Bush’s Budget: Hello Petroleum, Goodbye Endangered Species, Clean Water, Amtrak…

Fight disinformation: Sign up for the free Mother Jones Daily newsletter and follow the news that matters.


Despite a seemingly robust support for alternative, environmentally-friendly fuels in his State of the Union address, President Bush is anything but green. The President’s $2.9 trillion budget, submitted to Congress Monday, included the one-two punch of cutting conservation while increasing gas and coal-powered industries.

Here are just a few ways the President is trying “to promote energy independence for our country, while dramatically improving the environment.”

Clean power:

  • $385 million for “clean” power derived from coal
  • Nearly $500 million for a nuclear waste dump
  • $114 million to expand the U.S.’s nuclear power facilities
  • $405 million for the U.S. to reprocess nuclear reactor fuel for sale to foreign nations
  • $5.8 million increase for the Bureau of Land Management’s oil and gas operations
  • Doubles the capacity of the U.S. Strategic Petroleum Reserve over 20 years.
  • $400 million cut from Amtrak’s passenger services
  • Conservation:

  • $44 million cut from clean water initiatives
  • $9 million decrease for the National Institutes of Environmental Health Sciences
  • $85 million cut from the Land and Water Conservation Fund
  • Proposes selling $800 million of National Forests
  • 950 million acres of public lands to be sold over 10 years
  • Wildlife:

  • $5.5 million cut from the endangered species recovery program
  • funding for private landowners to help conserve at-risk wildlife, cut entirely
  • Budget assumes the Arctic National Wildlife Refuge will be used for oil and gas drilling
  • National Wildlife Refuge System receives a small increase in funding, but still less than FY 2004 level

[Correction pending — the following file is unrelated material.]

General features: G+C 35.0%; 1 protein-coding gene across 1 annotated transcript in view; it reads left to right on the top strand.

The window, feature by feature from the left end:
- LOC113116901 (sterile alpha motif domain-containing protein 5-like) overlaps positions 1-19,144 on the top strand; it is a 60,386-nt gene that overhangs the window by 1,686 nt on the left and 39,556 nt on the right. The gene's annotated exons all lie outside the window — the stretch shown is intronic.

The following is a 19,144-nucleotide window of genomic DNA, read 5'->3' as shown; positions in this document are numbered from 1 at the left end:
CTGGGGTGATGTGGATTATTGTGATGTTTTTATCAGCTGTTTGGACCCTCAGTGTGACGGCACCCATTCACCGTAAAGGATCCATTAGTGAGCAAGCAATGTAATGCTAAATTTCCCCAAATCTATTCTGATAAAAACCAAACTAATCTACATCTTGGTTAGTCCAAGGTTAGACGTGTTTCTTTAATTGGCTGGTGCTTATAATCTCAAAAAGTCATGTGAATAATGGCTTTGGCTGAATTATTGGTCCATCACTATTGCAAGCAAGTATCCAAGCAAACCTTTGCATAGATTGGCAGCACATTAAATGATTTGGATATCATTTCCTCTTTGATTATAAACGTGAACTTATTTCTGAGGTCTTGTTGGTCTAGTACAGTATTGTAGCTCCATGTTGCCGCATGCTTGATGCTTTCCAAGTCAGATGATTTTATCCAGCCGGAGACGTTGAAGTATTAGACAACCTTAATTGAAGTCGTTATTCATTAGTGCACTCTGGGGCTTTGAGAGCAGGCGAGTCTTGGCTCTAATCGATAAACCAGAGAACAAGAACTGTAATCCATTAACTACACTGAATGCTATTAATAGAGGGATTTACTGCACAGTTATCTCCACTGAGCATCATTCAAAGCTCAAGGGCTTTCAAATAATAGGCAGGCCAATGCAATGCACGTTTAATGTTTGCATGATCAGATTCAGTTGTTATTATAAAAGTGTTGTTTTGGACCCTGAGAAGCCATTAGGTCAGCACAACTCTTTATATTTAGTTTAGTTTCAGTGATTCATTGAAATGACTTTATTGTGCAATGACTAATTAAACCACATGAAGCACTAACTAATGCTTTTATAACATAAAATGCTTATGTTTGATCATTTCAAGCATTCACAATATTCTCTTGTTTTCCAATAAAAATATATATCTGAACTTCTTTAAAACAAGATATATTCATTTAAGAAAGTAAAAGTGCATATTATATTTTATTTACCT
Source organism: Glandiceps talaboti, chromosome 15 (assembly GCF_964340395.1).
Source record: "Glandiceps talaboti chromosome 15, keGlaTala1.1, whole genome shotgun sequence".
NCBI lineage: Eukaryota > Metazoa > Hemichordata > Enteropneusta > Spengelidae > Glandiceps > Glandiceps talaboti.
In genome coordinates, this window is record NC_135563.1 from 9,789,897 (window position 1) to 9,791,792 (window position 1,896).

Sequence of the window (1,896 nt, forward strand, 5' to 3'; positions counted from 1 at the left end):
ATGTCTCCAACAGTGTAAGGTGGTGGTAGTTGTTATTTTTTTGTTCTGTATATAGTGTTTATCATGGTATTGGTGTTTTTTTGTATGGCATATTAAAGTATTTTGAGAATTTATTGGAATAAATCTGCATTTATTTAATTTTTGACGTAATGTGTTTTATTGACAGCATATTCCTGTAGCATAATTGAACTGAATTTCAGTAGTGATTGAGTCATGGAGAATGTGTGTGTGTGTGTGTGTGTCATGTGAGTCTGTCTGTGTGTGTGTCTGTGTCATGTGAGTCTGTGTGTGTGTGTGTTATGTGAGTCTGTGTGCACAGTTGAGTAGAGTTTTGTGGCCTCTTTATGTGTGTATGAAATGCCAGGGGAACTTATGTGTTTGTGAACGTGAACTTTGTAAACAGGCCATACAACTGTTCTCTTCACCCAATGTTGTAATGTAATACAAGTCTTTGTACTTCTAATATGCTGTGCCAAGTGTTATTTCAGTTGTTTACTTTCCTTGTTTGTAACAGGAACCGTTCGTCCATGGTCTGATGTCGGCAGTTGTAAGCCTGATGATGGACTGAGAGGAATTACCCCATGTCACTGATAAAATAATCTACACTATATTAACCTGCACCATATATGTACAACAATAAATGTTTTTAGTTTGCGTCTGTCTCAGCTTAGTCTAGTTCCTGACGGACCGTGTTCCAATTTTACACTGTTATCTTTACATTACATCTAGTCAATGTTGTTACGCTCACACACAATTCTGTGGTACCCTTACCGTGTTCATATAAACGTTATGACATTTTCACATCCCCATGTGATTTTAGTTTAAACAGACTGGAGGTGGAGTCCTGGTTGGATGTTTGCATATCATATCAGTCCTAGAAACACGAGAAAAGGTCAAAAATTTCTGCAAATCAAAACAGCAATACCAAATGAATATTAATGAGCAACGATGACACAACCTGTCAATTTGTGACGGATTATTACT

• Bureau of Land Management’s wildlife program, cut entirely
  • All this may sound dire, but not to worry. The President’s budget also calls for a 10-year plan to get the National Parks rehabilitated in time for their 2016 centennial–by selling private companies the rights to name trails and facilities. An idea he cribbed from his buddy, Richard Pombo, who, after his November whuppin’ is nonetheless probably quite pleased with this budget scenario.

    —Jen Phillips

    A BETTER WAY TO DO THIS?

    We have an ambitious $350,000 online fundraising goal this month and we can't afford to come up short. But when a reader recently asked how being a nonprofit makes Mother Jones different from other news organizations, we realized we needed to lay this out better: Because "in absolutely every way" is essentially the answer.

    So we tried to explain why your year-end donations are so essential, and we'd like your help refining our pitch about what make Mother Jones valuable and worth reading to you.

    We'd also like your support of our journalism with a year-end donation if you can right now—all online gifts will be doubled until we hit our $350,000 goal thanks to an incredibly generous donor's matching gift pledge.

    payment methods

    A BETTER WAY TO DO THIS?

    We have an ambitious $350,000 online fundraising goal this month and we can't afford to come up short. But when a reader recently asked how being a nonprofit makes Mother Jones different from other news organizations, we realized we needed to lay this out better: Because "in absolutely every way" is essentially the answer.

    So we tried to explain why your year-end donations are so essential, and we'd like your help refining our pitch about what make Mother Jones valuable and worth reading to you.

    We'd also like your support of our journalism with a year-end donation if you can right now—all online gifts will be doubled until we hit our $350,000 goal thanks to an incredibly generous donor's matching gift pledge.

    payment methods

    We Recommend

    Latest

    Sign up for our free newsletter

    Subscribe to the Mother Jones Daily to have our top stories delivered directly to your inbox.

    Get our award-winning magazine

    Save big on a full year of investigations, ideas, and insights.

    Subscribe

    Support our journalism

    Help Mother Jones' reporters dig deep with a tax-deductible donation.

    Donate